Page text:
The Man Behind the Camera: Jacobsen Enjoys Time with Jayhawks

Sept. 4, 2011

As more than 41,000 fans begin their day of Crimson and Blue pride in Memorial Stadium, they may not be aware of the other competition occurring on the Jayhawk turf. As the crowd waves the wheat for yet another Kansas score, 60 year-old, Jeff Jacobsen is running down the sideline to capture the moment with the best possible photograph.

“I want to win as a photographer, I want to work harder and be better than the next person. It’s hard to find anyone more competitive than me,” said Jacobsen.

With over 40 years of experience covering college athletics, Jacobsen has worked within the University of Kansas Athletic Department since 1997 and has been a full time employee since 2000. Jacobsen got his start as a photojournalist for the Topeka Capital Journal in 1969 covering college sports. His role as staff photographer at Kansas was uncommon in the 1990’s.

When Jacobsen started with Kansas, only seven universities had a photographer working full time. And it is hard to find a photographer that takes as much pride as Jacobsen does in his work. While the majority of Jayhawk fans intensely follow the football and basketball team, Jacobsen is eager to cover all athletic events extensively with the same passion.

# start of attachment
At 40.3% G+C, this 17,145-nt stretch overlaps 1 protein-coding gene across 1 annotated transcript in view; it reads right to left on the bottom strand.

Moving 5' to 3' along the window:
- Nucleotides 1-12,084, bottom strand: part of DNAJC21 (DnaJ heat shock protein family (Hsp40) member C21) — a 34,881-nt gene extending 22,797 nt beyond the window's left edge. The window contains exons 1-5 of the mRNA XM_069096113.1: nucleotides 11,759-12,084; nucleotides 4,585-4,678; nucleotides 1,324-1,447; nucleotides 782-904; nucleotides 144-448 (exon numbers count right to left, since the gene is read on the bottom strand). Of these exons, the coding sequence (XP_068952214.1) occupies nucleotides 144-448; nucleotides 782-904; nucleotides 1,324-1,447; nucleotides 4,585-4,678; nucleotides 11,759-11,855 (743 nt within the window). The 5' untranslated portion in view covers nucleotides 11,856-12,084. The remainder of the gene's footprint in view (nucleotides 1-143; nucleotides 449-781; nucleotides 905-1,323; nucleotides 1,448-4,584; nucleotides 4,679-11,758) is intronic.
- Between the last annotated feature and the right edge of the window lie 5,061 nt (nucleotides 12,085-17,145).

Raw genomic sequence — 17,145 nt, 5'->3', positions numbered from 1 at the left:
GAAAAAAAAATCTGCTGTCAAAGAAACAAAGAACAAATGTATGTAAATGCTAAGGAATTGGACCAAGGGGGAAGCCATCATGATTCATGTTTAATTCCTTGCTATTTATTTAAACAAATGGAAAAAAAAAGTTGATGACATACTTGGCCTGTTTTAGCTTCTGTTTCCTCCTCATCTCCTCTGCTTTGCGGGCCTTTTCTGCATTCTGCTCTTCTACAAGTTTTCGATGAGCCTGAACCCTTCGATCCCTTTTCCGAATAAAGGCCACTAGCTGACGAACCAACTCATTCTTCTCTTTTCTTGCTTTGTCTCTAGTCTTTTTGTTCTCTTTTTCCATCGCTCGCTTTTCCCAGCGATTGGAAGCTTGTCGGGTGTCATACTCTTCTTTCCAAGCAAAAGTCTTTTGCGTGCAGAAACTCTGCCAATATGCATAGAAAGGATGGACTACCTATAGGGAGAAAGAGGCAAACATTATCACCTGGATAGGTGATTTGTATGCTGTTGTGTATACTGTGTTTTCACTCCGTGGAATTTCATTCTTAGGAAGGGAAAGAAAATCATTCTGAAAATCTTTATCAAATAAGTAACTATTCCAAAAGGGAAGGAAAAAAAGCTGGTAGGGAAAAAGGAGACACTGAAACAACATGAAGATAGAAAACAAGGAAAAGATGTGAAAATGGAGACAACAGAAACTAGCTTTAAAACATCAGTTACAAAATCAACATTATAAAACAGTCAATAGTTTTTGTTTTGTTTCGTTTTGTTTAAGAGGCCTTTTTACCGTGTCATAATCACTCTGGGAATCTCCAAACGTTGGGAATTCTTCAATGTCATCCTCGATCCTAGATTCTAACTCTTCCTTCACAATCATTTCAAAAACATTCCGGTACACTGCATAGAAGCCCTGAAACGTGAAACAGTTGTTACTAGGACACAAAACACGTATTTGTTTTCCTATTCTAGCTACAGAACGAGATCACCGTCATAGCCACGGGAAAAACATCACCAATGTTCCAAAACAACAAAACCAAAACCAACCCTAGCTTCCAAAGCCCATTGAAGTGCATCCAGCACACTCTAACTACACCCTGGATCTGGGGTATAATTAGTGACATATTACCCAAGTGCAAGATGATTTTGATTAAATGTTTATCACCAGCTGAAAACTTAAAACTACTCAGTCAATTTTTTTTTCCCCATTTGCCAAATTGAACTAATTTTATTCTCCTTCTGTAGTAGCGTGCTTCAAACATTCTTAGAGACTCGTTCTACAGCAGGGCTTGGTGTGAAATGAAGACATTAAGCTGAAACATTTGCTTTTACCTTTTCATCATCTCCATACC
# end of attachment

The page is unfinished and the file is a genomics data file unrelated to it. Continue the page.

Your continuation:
“Athletes from the other sports got less coverage before I started doing this,” said Jacobsen. “That’s the legacy I would like to leave.”

This Saturday starts very early for Jacobsen, with the assistance of his wife Laura, it begins at 8 a.m. to photograph the cross country team. Then, in the afternoon, he must keep up with the frenzied pace of a volleyball match. Finally he has time to prep for the evening’s football game and the Jacobsens will not be done until nearly three hours after the lights go out at Memorial Stadium. Despite the long hours, the couple relishes their time together.

“He says that this is like the oxygen he breathes and it truly is,” said Laura, who also works in the athletic department as an academic and career counselor.

With 15 years of experience at Kansas capturing Jayhawks behind the lens, Jacobsen has as much fun as he did when he was 18 years old and working for the first time in Memorial Stadium. Next time you might just notice the crowd of photographers all trying to get the best shot and Jacobsen, toting his 35-pound telephoto lens, leading the pack down the sideline.

“I still love being out here doing this and I’ve been at it for almost 43 years. I couldn’t have been more blessed in my life,” said Jacobsen.